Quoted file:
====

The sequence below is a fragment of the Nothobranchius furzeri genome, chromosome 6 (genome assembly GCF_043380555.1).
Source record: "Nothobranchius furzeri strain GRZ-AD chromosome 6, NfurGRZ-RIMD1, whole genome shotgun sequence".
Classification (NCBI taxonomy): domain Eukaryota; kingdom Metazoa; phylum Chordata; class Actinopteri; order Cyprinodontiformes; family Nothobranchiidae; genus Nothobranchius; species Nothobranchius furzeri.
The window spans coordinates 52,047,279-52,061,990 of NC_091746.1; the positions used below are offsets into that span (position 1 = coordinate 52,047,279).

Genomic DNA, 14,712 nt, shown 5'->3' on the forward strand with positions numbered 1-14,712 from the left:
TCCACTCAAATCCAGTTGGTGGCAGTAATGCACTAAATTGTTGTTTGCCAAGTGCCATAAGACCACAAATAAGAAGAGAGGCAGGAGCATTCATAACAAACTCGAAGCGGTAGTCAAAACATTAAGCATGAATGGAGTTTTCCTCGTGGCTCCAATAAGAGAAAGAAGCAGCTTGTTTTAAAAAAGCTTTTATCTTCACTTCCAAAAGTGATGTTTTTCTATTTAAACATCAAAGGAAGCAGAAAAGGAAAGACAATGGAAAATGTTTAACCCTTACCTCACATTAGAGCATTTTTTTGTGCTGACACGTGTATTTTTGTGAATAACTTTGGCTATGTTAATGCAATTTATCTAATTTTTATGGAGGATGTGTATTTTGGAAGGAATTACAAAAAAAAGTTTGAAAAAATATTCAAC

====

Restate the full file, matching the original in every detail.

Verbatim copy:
The sequence below is a fragment of the Nothobranchius furzeri genome, chromosome 6 (genome assembly GCF_043380555.1).
Source record: "Nothobranchius furzeri strain GRZ-AD chromosome 6, NfurGRZ-RIMD1, whole genome shotgun sequence".
Classification (NCBI taxonomy): domain Eukaryota; kingdom Metazoa; phylum Chordata; class Actinopteri; order Cyprinodontiformes; family Nothobranchiidae; genus Nothobranchius; species Nothobranchius furzeri.
The window spans coordinates 52,047,279-52,061,990 of NC_091746.1; the positions used below are offsets into that span (position 1 = coordinate 52,047,279).

Genomic DNA, 14,712 nt, shown 5'->3' on the forward strand with positions numbered 1-14,712 from the left:
TCCACTCAAATCCAGTTGGTGGCAGTAATGCACTAAATTGTTGTTTGCCAAGTGCCATAAGACCACAAATAAGAAGAGAGGCAGGAGCATTCATAACAAACTCGAAGCGGTAGTCAAAACATTAAGCATGAATGGAGTTTTCCTCGTGGCTCCAATAAGAGAAAGAAGCAGCTTGTTTTAAAAAAGCTTTTATCTTCACTTCCAAAAGTGATGTTTTTCTATTTAAACATCAAAGGAAGCAGAAAAGGAAAGACAATGGAAAATGTTTAACCCTTACCTCACATTAGAGCATTTTTTTGTGCTGACACGTGTATTTTTGTGAATAACTTTGGCTATGTTAATGCAATTTATCTAATTTTTATGGAGGATGTGTATTTTGGAAGGAATTACAAAAAAAAGTTTGAAAAAATATTCAAC